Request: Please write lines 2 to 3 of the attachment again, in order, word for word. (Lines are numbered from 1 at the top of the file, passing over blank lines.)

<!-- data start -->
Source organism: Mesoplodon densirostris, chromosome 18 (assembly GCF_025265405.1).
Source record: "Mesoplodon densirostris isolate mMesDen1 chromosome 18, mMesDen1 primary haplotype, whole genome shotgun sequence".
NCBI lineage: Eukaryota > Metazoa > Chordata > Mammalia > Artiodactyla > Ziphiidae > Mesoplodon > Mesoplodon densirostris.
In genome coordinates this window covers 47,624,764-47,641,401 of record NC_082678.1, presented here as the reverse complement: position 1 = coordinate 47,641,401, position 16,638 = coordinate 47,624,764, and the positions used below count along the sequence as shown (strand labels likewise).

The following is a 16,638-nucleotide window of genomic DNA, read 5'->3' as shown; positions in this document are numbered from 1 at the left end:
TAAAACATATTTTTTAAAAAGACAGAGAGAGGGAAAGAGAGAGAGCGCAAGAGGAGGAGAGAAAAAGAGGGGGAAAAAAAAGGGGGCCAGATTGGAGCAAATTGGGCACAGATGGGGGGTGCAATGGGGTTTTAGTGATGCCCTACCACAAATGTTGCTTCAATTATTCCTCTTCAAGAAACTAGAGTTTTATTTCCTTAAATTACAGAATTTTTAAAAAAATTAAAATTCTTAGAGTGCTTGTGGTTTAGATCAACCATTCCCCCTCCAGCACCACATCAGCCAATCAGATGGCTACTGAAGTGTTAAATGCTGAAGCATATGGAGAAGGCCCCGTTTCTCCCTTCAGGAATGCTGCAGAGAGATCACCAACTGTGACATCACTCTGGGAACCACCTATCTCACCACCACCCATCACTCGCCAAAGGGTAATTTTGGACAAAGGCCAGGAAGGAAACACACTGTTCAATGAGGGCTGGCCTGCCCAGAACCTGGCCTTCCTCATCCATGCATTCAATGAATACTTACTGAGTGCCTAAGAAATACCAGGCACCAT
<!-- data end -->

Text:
Source record: "Mesoplodon densirostris isolate mMesDen1 chromosome 18, mMesDen1 primary haplotype, whole genome shotgun sequence".
NCBI lineage: Eukaryota > Metazoa > Chordata > Mammalia > Artiodactyla > Ziphiidae > Mesoplodon > Mesoplodon densirostris.